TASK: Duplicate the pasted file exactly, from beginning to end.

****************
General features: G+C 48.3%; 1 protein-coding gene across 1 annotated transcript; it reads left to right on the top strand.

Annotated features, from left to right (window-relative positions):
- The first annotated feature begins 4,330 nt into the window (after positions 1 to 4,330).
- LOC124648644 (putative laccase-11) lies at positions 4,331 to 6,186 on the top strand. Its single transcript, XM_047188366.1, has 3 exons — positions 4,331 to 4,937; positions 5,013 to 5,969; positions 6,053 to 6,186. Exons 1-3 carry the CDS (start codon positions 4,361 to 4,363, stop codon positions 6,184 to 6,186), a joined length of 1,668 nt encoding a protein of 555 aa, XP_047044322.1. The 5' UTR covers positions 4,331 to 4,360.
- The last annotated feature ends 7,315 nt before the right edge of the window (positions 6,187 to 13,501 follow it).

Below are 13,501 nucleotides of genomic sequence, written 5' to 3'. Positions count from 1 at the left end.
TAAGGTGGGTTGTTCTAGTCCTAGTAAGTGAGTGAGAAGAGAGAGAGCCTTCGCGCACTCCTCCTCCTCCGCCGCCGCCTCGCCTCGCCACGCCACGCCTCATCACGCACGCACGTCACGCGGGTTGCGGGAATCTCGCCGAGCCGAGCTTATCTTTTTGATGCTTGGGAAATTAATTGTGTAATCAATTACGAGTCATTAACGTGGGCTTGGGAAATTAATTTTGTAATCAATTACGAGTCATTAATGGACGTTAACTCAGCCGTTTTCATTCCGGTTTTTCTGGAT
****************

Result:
General features: G+C 48.3%; 1 protein-coding gene across 1 annotated transcript; it reads left to right on the top strand.

Annotated features, from left to right (window-relative positions):
- The first annotated feature begins 4,330 nt into the window (after positions 1 to 4,330).
- LOC124648644 (putative laccase-11) lies at positions 4,331 to 6,186 on the top strand. Its single transcript, XM_047188366.1, has 3 exons — positions 4,331 to 4,937; positions 5,013 to 5,969; positions 6,053 to 6,186. Exons 1-3 carry the CDS (start codon positions 4,361 to 4,363, stop codon positions 6,184 to 6,186), a joined length of 1,668 nt encoding a protein of 555 aa, XP_047044322.1. The 5' UTR covers positions 4,331 to 4,360.
- The last annotated feature ends 7,315 nt before the right edge of the window (positions 6,187 to 13,501 follow it).

Below are 13,501 nucleotides of genomic sequence, written 5' to 3'. Positions count from 1 at the left end.
TAAGGTGGGTTGTTCTAGTCCTAGTAAGTGAGTGAGAAGAGAGAGAGCCTTCGCGCACTCCTCCTCCTCCGCCGCCGCCTCGCCTCGCCACGCCACGCCTCATCACGCACGCACGTCACGCGGGTTGCGGGAATCTCGCCGAGCCGAGCTTATCTTTTTGATGCTTGGGAAATTAATTGTGTAATCAATTACGAGTCATTAACGTGGGCTTGGGAAATTAATTTTGTAATCAATTACGAGTCATTAATGGACGTTAACTCAGCCGTTTTCATTCCGGTTTTTCTGGAT